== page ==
In the middle of the third century a conflict emerged in the church over the use of water instead of wine as an element in the Eucharistic feast. Attacking the practice in a letter to a fellow bishop, Cyprian of Carthage argued:
"For if Jesus Christ, our Lord and God, is Himself the chief priest of God the Father, and has first offered Himself a sacrifice to the Father, and has commanded this to be done in commemoration of Himself, certainly that priest truly discharges the office of Christ, who imitates that which Christ did; and he then offers a true and full sacrifice in the Church to God the Father, when he proceeds to offer it according to what he sees Christ Himself to have offered."
Modern debates sometimes point to this very passage as the precedent requiring a male priest to stand in for the invisible Christ during the Eucharist. But remarkably, a full 17 centuries passed from the time of Cyprian's letter to the moment when the Roman church would attempt to explicitly formulate teaching which excludes women from the role of Eucharistic celebrant.
It was 1975 when, during ecumenical discussions between Pope Paul VI and the Anglican Archbishop of Canterbury F. Donald Coggan, the question of women in the priesthood forced the formulation of an explicit doctrine of a male Eucharistic celebrant.
In an initial letter to Archbishop Coggan, the Pope listed three "very fundamental reasons" for the inadmissibility of women's ordination:
- Christ's exclusive choice of male apostles (argument from scripture)
- The Church's continuation of Christ's example (argument from tradition), and
- The teaching of the Roman church (witness of the magisterium).
The following year textual evidence supporting the Pope's initial arguments was released in Inter Insigniores. Embedded in the longer argument against women's ordination, we find the following passage:
"...the priest, who alone has the power to perform [the celebration of the Eucharist], then acts not only through the effective power conferred on him by Christ, but in persona Christi, taking the role of Christ, to the point of being his very image, when he pronounces the words of consecration."
The document further cites Thomas Aquinas:
"'Sacramental signs,' says St. Thomas,' represent what they signify by natural resemblance.' The same natural resemblance is required for persons as for things: when Christ's role in the Eucharist is to be expressed sacramentally, there would not be this 'natural resemblance' which must exist between Christ and his minister if the role of Christ were not taken by a man: in such a case it would be difficult to see in the minister the image of Christ. For Christ himself was and remains a man.
"Christ is of course the firstborn of all humanity, of women as well as men: the unity which he re-established after sin is such that there are no more distinctions between Jew and Greek, slave and free, male and female, but all are one in Christ Jesus (Galatians 3.28). Nevertheless, the incarnation of the Word took place according to the male sex: this is indeed a question of fact, and this fact, while not implying and alleged natural superiority of man over woman, cannot be disassociated from the economy of salvation: it is indeed in harmony with the entirety of God's plan as God himself has revealed it, and of which the mystery of the Covenant is the nucleus."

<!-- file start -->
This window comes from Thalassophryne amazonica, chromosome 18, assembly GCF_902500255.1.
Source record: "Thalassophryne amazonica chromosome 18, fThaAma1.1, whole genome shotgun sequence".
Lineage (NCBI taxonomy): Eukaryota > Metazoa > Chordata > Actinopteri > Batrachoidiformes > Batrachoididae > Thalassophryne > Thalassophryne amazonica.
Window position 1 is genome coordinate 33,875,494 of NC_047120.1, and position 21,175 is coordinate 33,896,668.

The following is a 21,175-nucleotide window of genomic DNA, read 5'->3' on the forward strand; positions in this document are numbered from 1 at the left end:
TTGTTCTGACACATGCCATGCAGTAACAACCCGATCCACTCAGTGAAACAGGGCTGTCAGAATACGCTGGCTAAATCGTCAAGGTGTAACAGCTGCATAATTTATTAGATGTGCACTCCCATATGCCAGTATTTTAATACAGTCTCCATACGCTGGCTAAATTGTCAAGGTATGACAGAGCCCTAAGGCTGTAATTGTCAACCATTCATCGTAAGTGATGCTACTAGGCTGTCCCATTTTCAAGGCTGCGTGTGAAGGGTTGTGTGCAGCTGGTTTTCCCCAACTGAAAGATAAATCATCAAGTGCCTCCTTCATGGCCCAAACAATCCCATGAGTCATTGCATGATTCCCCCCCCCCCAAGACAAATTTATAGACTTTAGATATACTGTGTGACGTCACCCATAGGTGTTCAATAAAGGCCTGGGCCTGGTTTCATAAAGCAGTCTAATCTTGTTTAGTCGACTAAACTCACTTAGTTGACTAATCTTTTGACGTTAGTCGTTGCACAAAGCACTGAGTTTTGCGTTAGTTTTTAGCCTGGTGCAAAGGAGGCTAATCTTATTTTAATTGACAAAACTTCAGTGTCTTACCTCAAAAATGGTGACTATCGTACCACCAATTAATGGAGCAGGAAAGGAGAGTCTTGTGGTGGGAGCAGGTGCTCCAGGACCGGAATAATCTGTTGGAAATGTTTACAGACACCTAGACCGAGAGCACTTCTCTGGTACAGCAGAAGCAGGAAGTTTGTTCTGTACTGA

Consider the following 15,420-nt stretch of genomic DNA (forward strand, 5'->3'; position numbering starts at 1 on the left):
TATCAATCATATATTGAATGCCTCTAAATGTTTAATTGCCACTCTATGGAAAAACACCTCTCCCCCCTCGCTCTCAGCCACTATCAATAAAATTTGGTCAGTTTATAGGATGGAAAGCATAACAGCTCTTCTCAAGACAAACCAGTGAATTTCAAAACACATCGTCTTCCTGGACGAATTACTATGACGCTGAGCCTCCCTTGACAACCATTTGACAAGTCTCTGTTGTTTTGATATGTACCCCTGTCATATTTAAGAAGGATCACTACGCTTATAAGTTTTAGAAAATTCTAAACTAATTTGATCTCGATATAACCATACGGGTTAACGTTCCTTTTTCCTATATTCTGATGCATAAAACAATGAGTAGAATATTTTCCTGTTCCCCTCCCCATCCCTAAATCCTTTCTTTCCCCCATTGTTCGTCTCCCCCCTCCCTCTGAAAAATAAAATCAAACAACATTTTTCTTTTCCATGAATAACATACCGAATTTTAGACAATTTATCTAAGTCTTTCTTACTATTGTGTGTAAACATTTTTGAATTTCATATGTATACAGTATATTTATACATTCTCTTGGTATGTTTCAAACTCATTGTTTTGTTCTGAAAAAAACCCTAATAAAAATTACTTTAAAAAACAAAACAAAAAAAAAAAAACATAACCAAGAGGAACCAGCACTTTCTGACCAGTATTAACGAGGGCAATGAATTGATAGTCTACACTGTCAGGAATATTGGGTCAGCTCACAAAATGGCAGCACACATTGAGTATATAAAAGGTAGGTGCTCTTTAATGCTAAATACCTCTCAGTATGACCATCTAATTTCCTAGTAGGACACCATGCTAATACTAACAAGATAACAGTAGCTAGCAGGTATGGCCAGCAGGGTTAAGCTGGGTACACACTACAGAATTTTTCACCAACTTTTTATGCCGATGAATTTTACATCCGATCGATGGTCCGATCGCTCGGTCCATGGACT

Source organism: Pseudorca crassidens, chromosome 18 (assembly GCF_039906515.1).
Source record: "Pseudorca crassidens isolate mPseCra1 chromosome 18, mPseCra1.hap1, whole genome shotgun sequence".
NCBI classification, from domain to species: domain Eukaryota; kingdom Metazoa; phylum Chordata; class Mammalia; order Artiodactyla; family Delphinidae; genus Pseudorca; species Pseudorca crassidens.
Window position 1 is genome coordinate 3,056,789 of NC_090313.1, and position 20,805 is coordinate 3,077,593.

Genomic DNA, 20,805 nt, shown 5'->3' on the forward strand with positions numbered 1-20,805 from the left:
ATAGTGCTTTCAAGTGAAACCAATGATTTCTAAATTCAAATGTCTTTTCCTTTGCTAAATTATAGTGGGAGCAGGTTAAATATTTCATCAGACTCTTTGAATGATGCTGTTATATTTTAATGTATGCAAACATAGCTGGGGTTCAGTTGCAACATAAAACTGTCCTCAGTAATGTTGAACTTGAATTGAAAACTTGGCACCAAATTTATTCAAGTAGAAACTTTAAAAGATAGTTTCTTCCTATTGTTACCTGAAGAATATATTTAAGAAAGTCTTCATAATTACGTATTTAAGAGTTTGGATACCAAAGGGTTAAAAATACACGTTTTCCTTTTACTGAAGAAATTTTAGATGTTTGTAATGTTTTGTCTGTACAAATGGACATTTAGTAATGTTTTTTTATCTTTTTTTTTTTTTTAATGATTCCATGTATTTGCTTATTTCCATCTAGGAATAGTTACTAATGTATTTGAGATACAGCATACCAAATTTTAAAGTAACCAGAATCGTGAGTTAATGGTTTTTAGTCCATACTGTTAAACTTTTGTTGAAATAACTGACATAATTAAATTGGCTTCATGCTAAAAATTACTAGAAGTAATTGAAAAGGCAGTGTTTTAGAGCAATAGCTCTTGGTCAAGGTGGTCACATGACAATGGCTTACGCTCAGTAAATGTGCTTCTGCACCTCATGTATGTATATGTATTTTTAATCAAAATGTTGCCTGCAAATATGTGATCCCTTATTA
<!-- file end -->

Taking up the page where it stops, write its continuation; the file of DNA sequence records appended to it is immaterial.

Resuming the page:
Thus, according to the magisterium, the natural resemblance of a male priest to Christ is an essential part of the economy of salvation and absolutely essential to the sacred nature of the Eucharist. Something within the female form lacks the natural resemblance necessary to serve as icon to the invisible Christ presiding over the Eucharistic celebration.
Derrida describes thinking underlying this teaching as phallogocentrism, defined succinctly as an implicit assumption of the masculine (phallus) as central point of reference. Women are defined only in terms of their relationship to men, only in terms of what they are lacking.
Taking Derrida's words to heart, such privileging of male presence and female absence, leads to a playful (yet valid) iteration of the Eucharistic text which reads:
Take this, all of you, and eat it:
this is my penis which will be given up for you.
Such a reading, while perhaps shocking in the solemn context of the Eucharistic performance, serves as reductio ad absurdum, explicitly naming the only feature shared between male priests and Christ that a woman does not embody.
But two millennia of iterations have provided many novel expressions of the Eucharistic text. In the next entry we will focus on another reading at least as ancient as the Catholic understanding.
 Epistle LXII.14.32b, emphasis added.
 Sara Butler, The Catholic Priesthood and Women: A Guide to the Teaching of the Church (Chicago: Hillenbrand Books, 2006). 5.
 Ibid., 5.
 Congregation for the Doctrine of the Faith, "Inter Insigniores. Declaration on the Question of Admission of Women to the Ministerial Priesthood," http://www.newadvent.org/library/docs_df76ii.htm., emphasis added.
 Ibid., Section 5.
 Terence Brunk, "Derrida, Jacques," in Encyclopedia of Feminist Literary Theory, ed. Elizabeth Kowalewski-Wallace (New York: Garland, 1997), 155-56.